EHP, a recipient of the 2023 Palo Alto Weekly Holiday Fund, was awarded $10,000 to purchase hams for our Holiday Food boxes. In total, over 650 hams were distributed during the week before Christmas to our families in need. Many thanks to the Palo Alto Weekly News and Online for bringing the gift of food to our neighbors in need this holiday season! If you'd like to view pictures and the story in its entirety, please go to: www.paloaltoonline.com/news/2023/12/17/holiday-fund-a-winter-feast-for-families-in-need?utm_source=express-2023-12-
Holiday Fund: A winter feast for families in needEcumenical Hunger Program brings holiday cheer to low-income households in the neighborhood through its food boxesFacebookTwitterEmailPrintShareby Ashwini Gangal / Contributor
Leonora Martinez, 51, calls herself “blessed” despite the misfortune that has riddled her life in recent years.
Born and raised in East Palo Alto, where she currently resides, Martinez lost her father in 2014. Two years later, she lost her husband. A year later, her teenage son Austin was involved in a biking accident that robbed him of his speech and movement.
The following year, her mother was diagnosed with ovarian cancer and a year later, her 25-year-old daughter died by suicide. After that, the pandemic hit.
“When I say life has been crazy, it has been crazy,” Martinez said. “Every year, it’s been one big ordeal after another.”
Even so, the word "blessed" came up over four times during a 40-minute Zoom call with this publication.
Martinez lives with three of her five children, a daughter-in-law and three grandchildren, two of whom are the kids of her late daughter.
“I’m raising them,” she said. “I have pieces of her. That keeps me afloat.”
Also keeping her afloat is the timely support of the Ecumenical Hunger Program (EHP), an East Palo Alto-based nonprofit that received a $10,000 grant from Palo Alto Weekly’s 2023 Holiday Fund.
The nonprofit was founded back in 1975. Today, its primary service area includes East Palo Alto, Menlo Park and Palo Alto. Sometimes its programs extend to Redwood City and Mountain View.
“If it wasn’t for the community of EHP, the community of my church, the community of my kids’ after-school program, there’s no way I could have handled it,” she said. “I would not have been able to make it without pivotal people helping me.”
Help from EHP comes primarily in the form of food boxes that contain items like beans, rice, meat eggs, milk and canned vegetables, among other delights like tea, coffee, crackers and pastries. These boxes enable low-income families on a tight budget to prepare decent, wholesome meals, like shepherd’s pie, for instance.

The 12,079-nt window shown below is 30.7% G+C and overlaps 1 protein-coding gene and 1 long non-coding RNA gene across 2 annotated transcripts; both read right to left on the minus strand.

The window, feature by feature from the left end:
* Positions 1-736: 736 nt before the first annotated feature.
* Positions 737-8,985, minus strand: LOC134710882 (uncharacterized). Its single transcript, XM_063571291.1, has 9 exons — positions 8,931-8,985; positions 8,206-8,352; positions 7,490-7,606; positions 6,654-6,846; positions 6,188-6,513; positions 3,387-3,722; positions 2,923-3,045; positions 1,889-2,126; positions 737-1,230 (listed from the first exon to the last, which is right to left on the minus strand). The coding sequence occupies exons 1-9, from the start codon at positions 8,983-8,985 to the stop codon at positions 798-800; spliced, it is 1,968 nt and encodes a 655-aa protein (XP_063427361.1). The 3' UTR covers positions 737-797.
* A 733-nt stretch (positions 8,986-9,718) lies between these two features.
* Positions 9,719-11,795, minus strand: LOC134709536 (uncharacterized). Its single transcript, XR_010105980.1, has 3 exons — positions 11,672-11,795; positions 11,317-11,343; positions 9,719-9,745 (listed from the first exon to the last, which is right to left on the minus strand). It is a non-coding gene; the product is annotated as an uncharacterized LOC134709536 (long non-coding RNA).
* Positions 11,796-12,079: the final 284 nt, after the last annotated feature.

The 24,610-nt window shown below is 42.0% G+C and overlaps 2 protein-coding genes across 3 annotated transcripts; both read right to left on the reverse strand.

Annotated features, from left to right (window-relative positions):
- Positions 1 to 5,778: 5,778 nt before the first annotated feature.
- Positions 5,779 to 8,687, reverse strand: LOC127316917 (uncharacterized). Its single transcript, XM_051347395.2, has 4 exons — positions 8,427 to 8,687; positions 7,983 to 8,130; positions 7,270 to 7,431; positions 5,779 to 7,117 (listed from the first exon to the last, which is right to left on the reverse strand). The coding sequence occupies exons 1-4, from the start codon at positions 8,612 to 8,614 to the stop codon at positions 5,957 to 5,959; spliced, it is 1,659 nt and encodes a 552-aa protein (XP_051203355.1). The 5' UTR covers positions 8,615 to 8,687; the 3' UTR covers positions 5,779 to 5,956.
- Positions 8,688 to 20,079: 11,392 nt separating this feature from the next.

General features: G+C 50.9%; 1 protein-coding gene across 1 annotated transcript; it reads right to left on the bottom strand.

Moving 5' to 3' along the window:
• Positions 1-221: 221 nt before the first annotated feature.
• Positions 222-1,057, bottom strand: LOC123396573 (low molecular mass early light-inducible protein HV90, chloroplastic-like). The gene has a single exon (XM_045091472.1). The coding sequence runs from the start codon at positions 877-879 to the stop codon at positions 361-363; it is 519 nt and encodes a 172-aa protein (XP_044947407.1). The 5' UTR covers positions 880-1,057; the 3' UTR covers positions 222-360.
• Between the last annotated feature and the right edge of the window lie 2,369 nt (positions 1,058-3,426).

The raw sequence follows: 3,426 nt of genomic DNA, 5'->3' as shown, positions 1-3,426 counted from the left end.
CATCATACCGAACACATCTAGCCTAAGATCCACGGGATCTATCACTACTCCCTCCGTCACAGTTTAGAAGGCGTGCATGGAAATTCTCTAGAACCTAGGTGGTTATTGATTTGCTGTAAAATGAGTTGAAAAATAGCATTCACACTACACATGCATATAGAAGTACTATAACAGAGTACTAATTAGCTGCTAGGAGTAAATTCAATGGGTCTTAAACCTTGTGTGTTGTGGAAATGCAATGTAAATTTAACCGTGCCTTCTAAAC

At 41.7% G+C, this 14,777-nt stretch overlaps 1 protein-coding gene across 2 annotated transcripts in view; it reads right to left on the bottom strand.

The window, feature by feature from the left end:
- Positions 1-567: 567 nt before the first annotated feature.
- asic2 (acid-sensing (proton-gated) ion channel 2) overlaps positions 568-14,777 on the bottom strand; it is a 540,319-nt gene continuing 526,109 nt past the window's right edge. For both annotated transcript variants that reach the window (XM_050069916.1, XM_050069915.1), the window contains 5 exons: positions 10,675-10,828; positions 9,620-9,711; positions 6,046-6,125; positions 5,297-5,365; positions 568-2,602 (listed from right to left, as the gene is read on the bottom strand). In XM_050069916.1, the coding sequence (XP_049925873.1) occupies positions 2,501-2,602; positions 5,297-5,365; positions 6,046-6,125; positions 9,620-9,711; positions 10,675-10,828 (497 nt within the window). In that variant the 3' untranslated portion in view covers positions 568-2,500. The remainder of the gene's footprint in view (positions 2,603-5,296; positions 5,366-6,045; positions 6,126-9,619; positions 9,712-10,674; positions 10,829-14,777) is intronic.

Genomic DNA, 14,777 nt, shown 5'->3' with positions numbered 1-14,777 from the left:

“You can use those types of things to get your belly full and get as many meals out of it as possible,” Martinez said. “They do boxes by family size. Usually, their boxes last for about four days, depending on how you make a meal.”
The food boxes are especially helpful during the holidays — on Thanksgiving and Christmas — when groceries cost more than usual.
“You don’t want your kids to feel some type of way because they don’t have the type of food that other kids have,” Martinez said. “Turkey and ham — those things are expensive. You’d like to celebrate but if you can’t then you’ll eat chicken and rice and beans … then Christmas is just another day. But to be blessed with it (turkey or ham) is huge. It gives you comfort. It’s very caring.”
This year at Thanksgiving, Ecumenical Hunger Program distributed food boxes with turkeys to over 1,050 families. The organization expects to exceed this number at Christmas.
Lesia Preston, executive director of the nonprofit, told this publication that the grant will be used to purchase hams for their holiday food boxes — a particular favorite because of its long shelf life.
“We purchase hams that do not require cooking (only reheating if desired) which is a boon to families who are unhoused or perhaps living in a place without a kitchen. Because this is an expensive item, hams are usually only distributed at Christmastime, but its versatility and longer refrigerator life ensures our families will have food between Christmas and New Year's when EHP is closed,” Preston said.
Martinez’s association with EHP actually began in an entirely different context, many years ago.
“I volunteered, way back when I was 16. I loved it; I met the then-executive director, Nevida Butler. She was just an amazing spirit,” she said.
Then in her mid-20s, Martinez got back in touch with them.
“Life hit hard and I remembered the program and went back.”
EHP helps families like hers in ways that go beyond food packages; it provides things like furniture, diapers, wipes, clothing and household essentials as well. It also has support groups for people facing mental health issues. This year, the nonprofit is working to ensure low-income teenagers, a neglected cohort, receive holiday gifts.
The program is special to Martinez because of how close she feels to it. The staff and volunteers look at her as family and not as a client, she said.
“That’s really the essence of EHP,” she added. “It’s not — ‘Hey you’re just a number, hurry up, come get your box.’ You get — ‘Hey how’re you doing? I see the kids are getting bigger.’”
Martinez, a former social worker, is now full-time caregiver to her son Austin, who has been wheelchair-bound since his accident in 2017 and who turns 21 next year. Though his speech has improved over the years and he’s cognitively all right, he is still unable to move.
“Nobody wants to feel like they’re getting a hand-out or that I’m ‘lesser than’ because I can’t provide for my family,” Martinez said. “EHP is like a village; they care.”
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